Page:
Superman: Red Son is one of the most popular alternate Superman stories ever told. Released in 2003, the Elseworlds miniseries reveals a parallel world where Kal-El landed in Soviet Union and was raised to be “The Champion of the common worker who fights a never-ending battle for Stalin, socialism, and the international expansion of the Warsaw Pact.” The comic, written by Mark Millar, proved very popular, was nominated for an Eisner Award, and even had an animated film based on it.
While Millar has gone on record stating that the ideas for Superman: Red Son have been with him since he was six-years-old and that he had pitched the story to DC when he was thirteen, the concept of a Superman who took a more authoritarian approach to crimefighting has been around almost since his conception. In 1990, the idea actually made it to live action when the TV show The Adventures of Superboy offered a story that introduced a character very similar to the “Red Son.”
Although still largely undiscovered by many modern DC fans, The Adventures of Superboy was a popular live action television show that ran for four seasons from 1988-1992 and followed the adventures of a young Clark Kent. Decades before Smallville, Arrow, The Flash, or Supergirl showcased stories about DC’s multiverse or experimented with how superhuman fights would look on the small screen, The Adventures of Superboy was laying the foundations for the superhero renaissance that lay ahead.
Beginning in the second season, Superboy was played by Gerard Christopher, who acted opposite the show’s Lana Lang (Stacy Haiduk). Many of the show’s episodes were written by famous comic book writers, including Denny O’Neil, J.M. DeMatteis, and Cary Bates who introduced comic book tropes rarely seen in live action superhero shows up to this point. This included exploring the multiverse, which Superboy did when he came across a portal to alternate Earths in the third season two-part story “Roads Not Taken.”
The first parallel Earth Superboy lands in brings him face-to-face with a Superboy who had killed his world’s Lex Luthor (and began dressing very similar to the comic book Superboy clone Conner Kent). In the second part of the story, however, Superboy is banished to another alternate world which had a very different Kryptonian…
Turns out, in this world, Kal-El’s ship didn’t land on the Kent Farm but a few hundred yards away in the Elman grain complexes where the totalitarian-minded “Old Man Elman” raised him to believe in a philosophy of fear and intimidation. Upon reaching maturity, Kal-El – now calling himself “The Sovereign” – takes over the entire planet with his powers and rules it with an authoritarian fist. Wearing a military-style variation of the classic Superboy costume, he makes sure to hang “Red Son-style” propaganda posters of himself on the buildings and teach generations of schoolchildren the story of his life as a new religion.
While most of the planet live in fear of the Sovereign, a resistance group called “The Movement” which includes Lana Lang and Lex Luthor, fights against the tyrant. When the “prime Earth’s” Superboy lands in this world, he ends up helping the resistance against his dimensional twin. However, the final blow is not struck by Superboy but by Lana – who kills both herself and the Sovereign in a suicide attack using a Kryptonite bomb. (Superboy himself escapes the blast when the reformed “bad boy” Superboy from the previous alternate Earth comes to save him).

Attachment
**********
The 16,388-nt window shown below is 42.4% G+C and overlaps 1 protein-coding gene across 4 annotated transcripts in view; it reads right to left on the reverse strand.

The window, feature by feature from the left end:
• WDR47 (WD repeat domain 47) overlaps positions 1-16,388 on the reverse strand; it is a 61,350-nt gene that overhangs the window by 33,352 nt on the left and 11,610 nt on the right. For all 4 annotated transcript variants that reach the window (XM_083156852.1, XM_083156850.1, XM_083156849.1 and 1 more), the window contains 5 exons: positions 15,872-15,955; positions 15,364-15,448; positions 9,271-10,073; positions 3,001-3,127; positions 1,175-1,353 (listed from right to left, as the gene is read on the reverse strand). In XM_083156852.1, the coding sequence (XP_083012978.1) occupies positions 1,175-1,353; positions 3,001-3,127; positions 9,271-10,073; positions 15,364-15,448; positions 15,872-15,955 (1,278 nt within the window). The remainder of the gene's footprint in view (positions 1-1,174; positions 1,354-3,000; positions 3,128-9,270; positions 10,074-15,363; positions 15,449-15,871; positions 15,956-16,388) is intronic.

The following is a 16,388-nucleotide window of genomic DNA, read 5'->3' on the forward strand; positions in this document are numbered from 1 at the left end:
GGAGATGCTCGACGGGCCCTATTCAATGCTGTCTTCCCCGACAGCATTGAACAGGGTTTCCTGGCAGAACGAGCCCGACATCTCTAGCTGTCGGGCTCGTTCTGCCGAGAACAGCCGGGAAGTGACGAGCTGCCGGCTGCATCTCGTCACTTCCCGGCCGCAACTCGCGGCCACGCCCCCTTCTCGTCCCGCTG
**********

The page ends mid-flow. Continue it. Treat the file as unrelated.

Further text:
One of the darker Adventures of Superboy episodes, “Roads Not Taken” bears some striking similarities to Superman: Red Son as well as the Superman featured in the more recent Injustice series. Like Red Son, the Sovereign version of Superboy uses both propaganda and intimidation to make the world’s population submit to his rule. He also engages in ruthless tactics to stamp out any dissidents – even sending his men to kill Lex Luthor at his base. Luthor himself became something of the hero of this world, turning into a freedom fighter rather than a world conqueror, as all of his attention is now focused on ending the Sovereign’s dictatorial rule.
That being said, Millar’s Superman: Red Son is able to explore more grey areas in the alternate Superman that a 22-minute long Superboy episode couldn’t. Although raised with a different set of values than his mainstream counterpart, the “Red Son” Superman is not evil. Genuinely believing that the ideals of the Communist Party can help create a better world, this Superman wants to help people – including “Svetlana,” the alternate version of Lana Lang. Red Son also focuses more on the tensions between the United States and the Soviet Union, while “Roads Not Taken” takes place in a world already conquered by the Sovereign.
Nevertheless, the appearance of “The Sovereign” in “Roads Not Taken” is notable as one of the first live action appearances of an alternate Superman who became a dictator primarily because of how he was raised. Other television shows and movies have seized on this idea, but Adventures of Superboy deserves special recognition for being the forerunner for such tales – even before their more popular counterparts appeared in Superman comic books.
Read more: screenrant.com